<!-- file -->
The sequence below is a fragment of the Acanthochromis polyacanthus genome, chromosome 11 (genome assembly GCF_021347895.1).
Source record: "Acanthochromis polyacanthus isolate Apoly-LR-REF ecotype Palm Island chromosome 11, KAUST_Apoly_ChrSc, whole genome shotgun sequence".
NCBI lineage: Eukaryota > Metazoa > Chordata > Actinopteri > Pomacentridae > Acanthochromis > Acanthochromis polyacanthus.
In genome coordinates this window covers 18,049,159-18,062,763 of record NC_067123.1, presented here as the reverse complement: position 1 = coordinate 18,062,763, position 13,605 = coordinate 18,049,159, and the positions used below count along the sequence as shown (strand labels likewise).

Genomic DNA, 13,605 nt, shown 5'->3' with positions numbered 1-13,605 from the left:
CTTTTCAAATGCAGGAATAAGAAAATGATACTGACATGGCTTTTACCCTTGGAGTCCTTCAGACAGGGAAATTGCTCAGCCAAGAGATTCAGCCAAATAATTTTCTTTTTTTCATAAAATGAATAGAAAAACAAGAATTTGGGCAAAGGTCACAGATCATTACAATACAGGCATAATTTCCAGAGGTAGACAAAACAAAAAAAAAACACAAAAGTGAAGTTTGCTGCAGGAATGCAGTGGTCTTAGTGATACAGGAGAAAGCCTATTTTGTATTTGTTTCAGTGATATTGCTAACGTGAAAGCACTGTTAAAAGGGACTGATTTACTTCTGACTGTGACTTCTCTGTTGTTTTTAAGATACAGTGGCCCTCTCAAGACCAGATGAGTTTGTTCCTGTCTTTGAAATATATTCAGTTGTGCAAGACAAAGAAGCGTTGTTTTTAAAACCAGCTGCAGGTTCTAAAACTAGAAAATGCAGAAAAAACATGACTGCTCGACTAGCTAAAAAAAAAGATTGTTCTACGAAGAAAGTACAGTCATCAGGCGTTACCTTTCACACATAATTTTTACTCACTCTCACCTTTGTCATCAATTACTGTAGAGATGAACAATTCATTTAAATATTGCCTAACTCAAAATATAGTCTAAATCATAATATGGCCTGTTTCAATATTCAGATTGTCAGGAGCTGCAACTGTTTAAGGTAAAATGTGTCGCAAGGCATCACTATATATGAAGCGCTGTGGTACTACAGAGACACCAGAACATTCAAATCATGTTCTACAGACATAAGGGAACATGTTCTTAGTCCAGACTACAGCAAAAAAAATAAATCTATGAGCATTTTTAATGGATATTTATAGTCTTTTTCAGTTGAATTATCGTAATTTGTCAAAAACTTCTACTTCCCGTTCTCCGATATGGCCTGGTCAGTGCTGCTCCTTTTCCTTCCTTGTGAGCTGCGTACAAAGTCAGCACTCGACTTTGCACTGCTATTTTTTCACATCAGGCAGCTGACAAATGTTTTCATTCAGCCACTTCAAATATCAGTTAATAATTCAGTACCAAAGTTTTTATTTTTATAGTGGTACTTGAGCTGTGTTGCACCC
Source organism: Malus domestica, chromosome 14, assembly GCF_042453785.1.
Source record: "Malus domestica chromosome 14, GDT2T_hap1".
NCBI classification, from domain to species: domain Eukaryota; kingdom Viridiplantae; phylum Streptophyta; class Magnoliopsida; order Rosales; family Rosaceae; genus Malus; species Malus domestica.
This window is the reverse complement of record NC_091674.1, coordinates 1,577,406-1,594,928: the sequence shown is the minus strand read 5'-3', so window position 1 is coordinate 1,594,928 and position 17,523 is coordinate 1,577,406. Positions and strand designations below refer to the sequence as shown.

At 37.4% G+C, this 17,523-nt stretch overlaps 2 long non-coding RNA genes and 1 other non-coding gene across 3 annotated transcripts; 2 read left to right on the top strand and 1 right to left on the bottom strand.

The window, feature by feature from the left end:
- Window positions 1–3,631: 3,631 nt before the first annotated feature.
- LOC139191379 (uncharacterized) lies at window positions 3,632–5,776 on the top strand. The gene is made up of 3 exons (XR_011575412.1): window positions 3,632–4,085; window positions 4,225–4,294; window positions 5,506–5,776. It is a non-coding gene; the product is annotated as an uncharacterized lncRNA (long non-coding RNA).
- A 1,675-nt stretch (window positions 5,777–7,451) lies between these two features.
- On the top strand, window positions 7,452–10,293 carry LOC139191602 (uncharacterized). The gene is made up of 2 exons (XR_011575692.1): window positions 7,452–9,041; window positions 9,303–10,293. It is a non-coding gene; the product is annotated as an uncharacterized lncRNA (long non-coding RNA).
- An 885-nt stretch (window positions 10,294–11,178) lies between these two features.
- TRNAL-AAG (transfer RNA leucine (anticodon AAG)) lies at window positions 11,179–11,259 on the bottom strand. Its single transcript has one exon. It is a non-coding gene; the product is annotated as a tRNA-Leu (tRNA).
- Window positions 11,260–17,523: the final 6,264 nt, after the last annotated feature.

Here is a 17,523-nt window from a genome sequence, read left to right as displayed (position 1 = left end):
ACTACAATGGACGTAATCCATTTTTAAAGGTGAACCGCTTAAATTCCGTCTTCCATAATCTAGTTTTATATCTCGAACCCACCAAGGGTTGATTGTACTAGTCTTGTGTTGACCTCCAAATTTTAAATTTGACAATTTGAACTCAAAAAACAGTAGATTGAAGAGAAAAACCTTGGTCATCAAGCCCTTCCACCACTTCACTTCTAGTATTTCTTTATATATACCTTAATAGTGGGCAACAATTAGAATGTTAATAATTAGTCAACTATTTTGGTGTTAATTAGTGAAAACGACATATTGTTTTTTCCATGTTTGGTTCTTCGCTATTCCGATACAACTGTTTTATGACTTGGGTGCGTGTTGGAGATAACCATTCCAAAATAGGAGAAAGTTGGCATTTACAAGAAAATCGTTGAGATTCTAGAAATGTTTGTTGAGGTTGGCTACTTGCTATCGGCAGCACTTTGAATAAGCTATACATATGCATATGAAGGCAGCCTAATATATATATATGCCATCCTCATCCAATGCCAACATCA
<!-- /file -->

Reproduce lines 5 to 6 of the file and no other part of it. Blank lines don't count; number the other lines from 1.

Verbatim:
Genomic DNA, 13,605 nt, shown 5'->3' with positions numbered 1-13,605 from the left:
CTTTTCAAATGCAGGAATAAGAAAATGATACTGACATGGCTTTTACCCTTGGAGTCCTTCAGACAGGGAAATTGCTCAGCCAAGAGATTCAGCCAAATAATTTTCTTTTTTTCATAAAATGAATAGAAAAACAAGAATTTGGGCAAAGGTCACAGATCATTACAATACAGGCATAATTTCCAGAGGTAGACAAAACAAAAAAAAAACACAAAAGTGAAGTTTGCTGCAGGAATGCAGTGGTCTTAGTGATACAGGAGAAAGCCTATTTTGTATTTGTTTCAGTGATATTGCTAACGTGAAAGCACTGTTAAAAGGGACTGATTTACTTCTGACTGTGACTTCTCTGTTGTTTTTAAGATACAGTGGCCCTCTCAAGACCAGATGAGTTTGTTCCTGTCTTTGAAATATATTCAGTTGTGCAAGACAAAGAAGCGTTGTTTTTAAAACCAGCTGCAGGTTCTAAAACTAGAAAATGCAGAAAAAACATGACTGCTCGACTAGCTAAAAAAAAAGATTGTTCTACGAAGAAAGTACAGTCATCAGGCGTTACCTTTCACACATAATTTTTACTCACTCTCACCTTTGTCATCAATTACTGTAGAGATGAACAATTCATTTAAATATTGCCTAACTCAAAATATAGTCTAAATCATAATATGGCCTGTTTCAATATTCAGATTGTCAGGAGCTGCAACTGTTTAAGGTAAAATGTGTCGCAAGGCATCACTATATATGAAGCGCTGTGGTACTACAGAGACACCAGAACATTCAAATCATGTTCTACAGACATAAGGGAACATGTTCTTAGTCCAGACTACAGCAAAAAAAATAAATCTATGAGCATTTTTAATGGATATTTATAGTCTTTTTCAGTTGAATTATCGTAATTTGTCAAAAACTTCTACTTCCCGTTCTCCGATATGGCCTGGTCAGTGCTGCTCCTTTTCCTTCCTTGTGAGCTGCGTACAAAGTCAGCACTCGACTTTGCACTGCTATTTTTTCACATCAGGCAGCTGACAAATGTTTTCATTCAGCCACTTCAAATATCAGTTAATAATTCAGTACCAAAGTTTTTATTTTTATAGTGGTACTTGAGCTGTGTTGCACCC